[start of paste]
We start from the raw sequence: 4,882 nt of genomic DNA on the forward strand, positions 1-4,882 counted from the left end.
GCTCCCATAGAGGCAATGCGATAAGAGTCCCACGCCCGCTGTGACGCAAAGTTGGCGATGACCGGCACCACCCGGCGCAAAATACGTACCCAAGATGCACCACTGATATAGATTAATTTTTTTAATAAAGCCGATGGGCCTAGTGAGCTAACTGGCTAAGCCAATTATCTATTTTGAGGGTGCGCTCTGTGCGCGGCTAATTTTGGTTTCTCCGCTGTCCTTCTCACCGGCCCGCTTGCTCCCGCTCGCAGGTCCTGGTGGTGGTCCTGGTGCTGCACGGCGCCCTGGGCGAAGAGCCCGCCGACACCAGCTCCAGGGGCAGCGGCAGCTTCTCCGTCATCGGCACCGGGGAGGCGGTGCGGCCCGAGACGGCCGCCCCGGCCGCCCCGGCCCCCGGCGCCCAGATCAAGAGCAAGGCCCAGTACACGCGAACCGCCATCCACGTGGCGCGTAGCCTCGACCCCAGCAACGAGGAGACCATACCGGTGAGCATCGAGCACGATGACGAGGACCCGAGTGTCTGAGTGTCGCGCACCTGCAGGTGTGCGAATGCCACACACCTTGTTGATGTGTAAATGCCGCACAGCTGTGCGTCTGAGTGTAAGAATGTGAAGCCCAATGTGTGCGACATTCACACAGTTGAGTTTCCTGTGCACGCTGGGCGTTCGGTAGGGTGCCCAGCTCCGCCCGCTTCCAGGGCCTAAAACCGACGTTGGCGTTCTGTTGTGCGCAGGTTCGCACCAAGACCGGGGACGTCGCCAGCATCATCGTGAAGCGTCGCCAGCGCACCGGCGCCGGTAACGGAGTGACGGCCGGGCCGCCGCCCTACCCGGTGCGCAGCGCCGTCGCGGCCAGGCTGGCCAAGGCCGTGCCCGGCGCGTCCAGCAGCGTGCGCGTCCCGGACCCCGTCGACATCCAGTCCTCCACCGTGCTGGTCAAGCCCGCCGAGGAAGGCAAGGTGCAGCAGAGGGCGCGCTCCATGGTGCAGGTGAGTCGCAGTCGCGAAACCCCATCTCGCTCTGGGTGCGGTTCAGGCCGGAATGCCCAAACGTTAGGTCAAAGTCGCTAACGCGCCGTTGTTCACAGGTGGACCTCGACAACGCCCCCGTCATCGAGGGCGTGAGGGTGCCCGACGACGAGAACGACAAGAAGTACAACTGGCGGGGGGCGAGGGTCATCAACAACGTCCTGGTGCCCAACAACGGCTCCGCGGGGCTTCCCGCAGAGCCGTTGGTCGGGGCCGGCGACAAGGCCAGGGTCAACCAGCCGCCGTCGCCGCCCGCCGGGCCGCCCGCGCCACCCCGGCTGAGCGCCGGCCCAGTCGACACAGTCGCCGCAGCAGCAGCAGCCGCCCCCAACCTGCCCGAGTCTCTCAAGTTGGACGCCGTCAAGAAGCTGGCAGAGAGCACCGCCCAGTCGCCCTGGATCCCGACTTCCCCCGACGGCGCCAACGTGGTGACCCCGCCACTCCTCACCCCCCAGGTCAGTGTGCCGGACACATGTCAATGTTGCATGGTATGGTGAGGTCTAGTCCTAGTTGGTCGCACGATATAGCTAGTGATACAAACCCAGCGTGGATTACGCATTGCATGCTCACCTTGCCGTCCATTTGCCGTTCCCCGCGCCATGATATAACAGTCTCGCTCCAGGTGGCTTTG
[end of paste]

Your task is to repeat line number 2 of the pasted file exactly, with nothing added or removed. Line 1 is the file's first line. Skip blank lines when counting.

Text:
GCTCCCATAGAGGCAATGCGATAAGAGTCCCACGCCCGCTGTGACGCAAAGTTGGCGATGACCGGCACCACCCGGCGCAAAATACGTACCCAAGATGCACCACTGATATAGATTAATTTTTTTAATAAAGCCGATGGGCCTAGTGAGCTAACTGGCTAAGCCAATTATCTATTTTGAGGGTGCGCTCTGTGCGCGGCTAATTTTGGTTTCTCCGCTGTCCTTCTCACCGGCCCGCTTGCTCCCGCTCGCAGGTCCTGGTGGTGGTCCTGGTGCTGCACGGCGCCCTGGGCGAAGAGCCCGCCGACACCAGCTCCAGGGGCAGCGGCAGCTTCTCCGTCATCGGCACCGGGGAGGCGGTGCGGCCCGAGACGGCCGCCCCGGCCGCCCCGGCCCCCGGCGCCCAGATCAAGAGCAAGGCCCAGTACACGCGAACCGCCATCCACGTGGCGCGTAGCCTCGACCCCAGCAACGAGGAGACCATACCGGTGAGCATCGAGCACGATGACGAGGACCCGAGTGTCTGAGTGTCGCGCACCTGCAGGTGTGCGAATGCCACACACCTTGTTGATGTGTAAATGCCGCACAGCTGTGCGTCTGAGTGTAAGAATGTGAAGCCCAATGTGTGCGACATTCACACAGTTGAGTTTCCTGTGCACGCTGGGCGTTCGGTAGGGTGCCCAGCTCCGCCCGCTTCCAGGGCCTAAAACCGACGTTGGCGTTCTGTTGTGCGCAGGTTCGCACCAAGACCGGGGACGTCGCCAGCATCATCGTGAAGCGTCGCCAGCGCACCGGCGCCGGTAACGGAGTGACGGCCGGGCCGCCGCCCTACCCGGTGCGCAGCGCCGTCGCGGCCAGGCTGGCCAAGGCCGTGCCCGGCGCGTCCAGCAGCGTGCGCGTCCCGGACCCCGTCGACATCCAGTCCTCCACCGTGCTGGTCAAGCCCGCCGAGGAAGGCAAGGTGCAGCAGAGGGCGCGCTCCATGGTGCAGGTGAGTCGCAGTCGCGAAACCCCATCTCGCTCTGGGTGCGGTTCAGGCCGGAATGCCCAAACGTTAGGTCAAAGTCGCTAACGCGCCGTTGTTCACAGGTGGACCTCGACAACGCCCCCGTCATCGAGGGCGTGAGGGTGCCCGACGACGAGAACGACAAGAAGTACAACTGGCGGGGGGCGAGGGTCATCAACAACGTCCTGGTGCCCAACAACGGCTCCGCGGGGCTTCCCGCAGAGCCGTTGGTCGGGGCCGGCGACAAGGCCAGGGTCAACCAGCCGCCGTCGCCGCCCGCCGGGCCGCCCGCGCCACCCCGGCTGAGCGCCGGCCCAGTCGACACAGTCGCCGCAGCAGCAGCAGCCGCCCCCAACCTGCCCGAGTCTCTCAAGTTGGACGCCGTCAAGAAGCTGGCAGAGAGCACCGCCCAGTCGCCCTGGATCCCGACTTCCCCCGACGGCGCCAACGTGGTGACCCCGCCACTCCTCACCCCCCAGGTCAGTGTGCCGGACACATGTCAATGTTGCATGGTATGGTGAGGTCTAGTCCTAGTTGGTCGCACGATATAGCTAGTGATACAAACCCAGCGTGGATTACGCATTGCATGCTCACCTTGCCGTCCATTTGCCGTTCCCCGCGCCATGATATAACAGTCTCGCTCCAGGTGGCTTTG